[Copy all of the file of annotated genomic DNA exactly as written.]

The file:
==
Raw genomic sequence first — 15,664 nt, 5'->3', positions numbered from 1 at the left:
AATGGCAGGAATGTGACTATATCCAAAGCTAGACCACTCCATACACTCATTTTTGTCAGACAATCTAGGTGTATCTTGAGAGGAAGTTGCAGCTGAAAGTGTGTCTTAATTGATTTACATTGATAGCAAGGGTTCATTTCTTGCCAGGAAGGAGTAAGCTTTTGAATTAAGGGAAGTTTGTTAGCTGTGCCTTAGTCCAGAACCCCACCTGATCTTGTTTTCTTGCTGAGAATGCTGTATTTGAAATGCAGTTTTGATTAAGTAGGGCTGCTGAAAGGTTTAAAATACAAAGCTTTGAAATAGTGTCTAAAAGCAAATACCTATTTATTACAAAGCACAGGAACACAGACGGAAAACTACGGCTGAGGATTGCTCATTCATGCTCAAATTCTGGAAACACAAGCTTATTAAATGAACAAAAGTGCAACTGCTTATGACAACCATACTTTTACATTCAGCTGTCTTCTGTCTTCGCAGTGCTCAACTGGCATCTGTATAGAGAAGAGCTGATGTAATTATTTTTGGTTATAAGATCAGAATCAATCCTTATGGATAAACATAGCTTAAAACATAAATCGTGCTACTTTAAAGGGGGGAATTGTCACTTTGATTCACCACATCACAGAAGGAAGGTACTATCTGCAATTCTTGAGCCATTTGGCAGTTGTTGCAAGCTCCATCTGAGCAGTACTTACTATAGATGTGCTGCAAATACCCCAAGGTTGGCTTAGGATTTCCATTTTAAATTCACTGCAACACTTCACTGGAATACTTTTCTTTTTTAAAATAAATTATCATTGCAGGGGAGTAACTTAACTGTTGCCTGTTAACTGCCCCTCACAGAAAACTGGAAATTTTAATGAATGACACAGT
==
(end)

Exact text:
Raw genomic sequence first — 15,664 nt, 5'->3', positions numbered from 1 at the left:
AATGGCAGGAATGTGACTATATCCAAAGCTAGACCACTCCATACACTCATTTTTGTCAGACAATCTAGGTGTATCTTGAGAGGAAGTTGCAGCTGAAAGTGTGTCTTAATTGATTTACATTGATAGCAAGGGTTCATTTCTTGCCAGGAAGGAGTAAGCTTTTGAATTAAGGGAAGTTTGTTAGCTGTGCCTTAGTCCAGAACCCCACCTGATCTTGTTTTCTTGCTGAGAATGCTGTATTTGAAATGCAGTTTTGATTAAGTAGGGCTGCTGAAAGGTTTAAAATACAAAGCTTTGAAATAGTGTCTAAAAGCAAATACCTATTTATTACAAAGCACAGGAACACAGACGGAAAACTACGGCTGAGGATTGCTCATTCATGCTCAAATTCTGGAAACACAAGCTTATTAAATGAACAAAAGTGCAACTGCTTATGACAACCATACTTTTACATTCAGCTGTCTTCTGTCTTCGCAGTGCTCAACTGGCATCTGTATAGAGAAGAGCTGATGTAATTATTTTTGGTTATAAGATCAGAATCAATCCTTATGGATAAACATAGCTTAAAACATAAATCGTGCTACTTTAAAGGGGGGAATTGTCACTTTGATTCACCACATCACAGAAGGAAGGTACTATCTGCAATTCTTGAGCCATTTGGCAGTTGTTGCAAGCTCCATCTGAGCAGTACTTACTATAGATGTGCTGCAAATACCCCAAGGTTGGCTTAGGATTTCCATTTTAAATTCACTGCAACACTTCACTGGAATACTTTTCTTTTTTAAAATAAATTATCATTGCAGGGGAGTAACTTAACTGTTGCCTGTTAACTGCCCCTCACAGAAAACTGGAAATTTTAATGAATGACACAGT